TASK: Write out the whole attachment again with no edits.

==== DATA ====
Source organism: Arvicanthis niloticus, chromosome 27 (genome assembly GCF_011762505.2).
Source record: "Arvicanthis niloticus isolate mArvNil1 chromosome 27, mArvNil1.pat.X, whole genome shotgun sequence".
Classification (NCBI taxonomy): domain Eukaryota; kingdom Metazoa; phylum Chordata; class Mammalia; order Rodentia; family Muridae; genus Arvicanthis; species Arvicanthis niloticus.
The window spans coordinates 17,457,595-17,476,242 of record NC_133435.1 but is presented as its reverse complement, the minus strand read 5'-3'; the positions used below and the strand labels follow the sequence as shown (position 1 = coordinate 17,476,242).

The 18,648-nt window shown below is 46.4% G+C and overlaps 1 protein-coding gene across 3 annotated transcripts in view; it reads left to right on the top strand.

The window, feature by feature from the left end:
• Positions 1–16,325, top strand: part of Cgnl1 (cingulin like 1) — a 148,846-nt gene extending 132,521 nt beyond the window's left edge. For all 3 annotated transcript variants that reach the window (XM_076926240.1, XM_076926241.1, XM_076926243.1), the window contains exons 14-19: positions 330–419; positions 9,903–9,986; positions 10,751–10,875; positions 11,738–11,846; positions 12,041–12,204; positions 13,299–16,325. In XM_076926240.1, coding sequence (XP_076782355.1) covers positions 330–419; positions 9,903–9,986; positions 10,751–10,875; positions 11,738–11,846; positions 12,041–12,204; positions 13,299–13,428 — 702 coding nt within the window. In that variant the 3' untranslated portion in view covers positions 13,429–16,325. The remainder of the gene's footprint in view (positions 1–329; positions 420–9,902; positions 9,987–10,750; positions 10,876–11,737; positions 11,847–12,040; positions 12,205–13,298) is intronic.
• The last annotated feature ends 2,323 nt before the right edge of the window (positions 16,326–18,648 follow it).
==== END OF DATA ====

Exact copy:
Source organism: Arvicanthis niloticus, chromosome 27 (genome assembly GCF_011762505.2).
Source record: "Arvicanthis niloticus isolate mArvNil1 chromosome 27, mArvNil1.pat.X, whole genome shotgun sequence".
Classification (NCBI taxonomy): domain Eukaryota; kingdom Metazoa; phylum Chordata; class Mammalia; order Rodentia; family Muridae; genus Arvicanthis; species Arvicanthis niloticus.
The window spans coordinates 17,457,595-17,476,242 of record NC_133435.1 but is presented as its reverse complement, the minus strand read 5'-3'; the positions used below and the strand labels follow the sequence as shown (position 1 = coordinate 17,476,242).

The 18,648-nt window shown below is 46.4% G+C and overlaps 1 protein-coding gene across 3 annotated transcripts in view; it reads left to right on the top strand.

The window, feature by feature from the left end:
• Positions 1–16,325, top strand: part of Cgnl1 (cingulin like 1) — a 148,846-nt gene extending 132,521 nt beyond the window's left edge. For all 3 annotated transcript variants that reach the window (XM_076926240.1, XM_076926241.1, XM_076926243.1), the window contains exons 14-19: positions 330–419; positions 9,903–9,986; positions 10,751–10,875; positions 11,738–11,846; positions 12,041–12,204; positions 13,299–16,325. In XM_076926240.1, coding sequence (XP_076782355.1) covers positions 330–419; positions 9,903–9,986; positions 10,751–10,875; positions 11,738–11,846; positions 12,041–12,204; positions 13,299–13,428 — 702 coding nt within the window. In that variant the 3' untranslated portion in view covers positions 13,429–16,325. The remainder of the gene's footprint in view (positions 1–329; positions 420–9,902; positions 9,987–10,750; positions 10,876–11,737; positions 11,847–12,040; positions 12,205–13,298) is intronic.
• The last annotated feature ends 2,323 nt before the right edge of the window (positions 16,326–18,648 follow it).